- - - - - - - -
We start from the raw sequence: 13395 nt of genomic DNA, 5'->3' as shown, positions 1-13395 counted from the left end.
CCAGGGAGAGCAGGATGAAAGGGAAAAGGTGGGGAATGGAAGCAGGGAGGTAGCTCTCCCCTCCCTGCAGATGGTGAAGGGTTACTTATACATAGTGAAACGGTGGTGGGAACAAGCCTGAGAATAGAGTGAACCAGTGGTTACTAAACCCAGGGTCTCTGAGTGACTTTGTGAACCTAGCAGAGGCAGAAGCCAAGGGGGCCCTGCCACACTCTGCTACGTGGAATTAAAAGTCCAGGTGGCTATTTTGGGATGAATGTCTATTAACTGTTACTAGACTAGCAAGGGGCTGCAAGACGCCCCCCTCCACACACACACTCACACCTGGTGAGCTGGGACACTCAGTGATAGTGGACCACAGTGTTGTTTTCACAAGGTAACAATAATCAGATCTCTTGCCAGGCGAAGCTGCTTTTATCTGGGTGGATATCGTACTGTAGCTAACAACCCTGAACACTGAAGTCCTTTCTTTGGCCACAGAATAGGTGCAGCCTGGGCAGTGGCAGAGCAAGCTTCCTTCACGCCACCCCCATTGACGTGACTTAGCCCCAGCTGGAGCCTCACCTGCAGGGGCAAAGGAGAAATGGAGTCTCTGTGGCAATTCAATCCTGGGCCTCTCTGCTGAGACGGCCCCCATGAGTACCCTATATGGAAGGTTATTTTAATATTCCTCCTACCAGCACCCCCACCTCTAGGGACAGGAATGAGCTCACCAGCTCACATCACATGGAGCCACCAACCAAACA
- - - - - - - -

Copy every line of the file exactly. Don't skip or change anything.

We start from the raw sequence: 13395 nt of genomic DNA, 5'->3' as shown, positions 1-13395 counted from the left end.
CCAGGGAGAGCAGGATGAAAGGGAAAAGGTGGGGAATGGAAGCAGGGAGGTAGCTCTCCCCTCCCTGCAGATGGTGAAGGGTTACTTATACATAGTGAAACGGTGGTGGGAACAAGCCTGAGAATAGAGTGAACCAGTGGTTACTAAACCCAGGGTCTCTGAGTGACTTTGTGAACCTAGCAGAGGCAGAAGCCAAGGGGGCCCTGCCACACTCTGCTACGTGGAATTAAAAGTCCAGGTGGCTATTTTGGGATGAATGTCTATTAACTGTTACTAGACTAGCAAGGGGCTGCAAGACGCCCCCCTCCACACACACACTCACACCTGGTGAGCTGGGACACTCAGTGATAGTGGACCACAGTGTTGTTTTCACAAGGTAACAATAATCAGATCTCTTGCCAGGCGAAGCTGCTTTTATCTGGGTGGATATCGTACTGTAGCTAACAACCCTGAACACTGAAGTCCTTTCTTTGGCCACAGAATAGGTGCAGCCTGGGCAGTGGCAGAGCAAGCTTCCTTCACGCCACCCCCATTGACGTGACTTAGCCCCAGCTGGAGCCTCACCTGCAGGGGCAAAGGAGAAATGGAGTCTCTGTGGCAATTCAATCCTGGGCCTCTCTGCTGAGACGGCCCCCATGAGTACCCTATATGGAAGGTTATTTTAATATTCCTCCTACCAGCACCCCCACCTCTAGGGACAGGAATGAGCTCACCAGCTCACATCACATGGAGCCACCAACCAAACA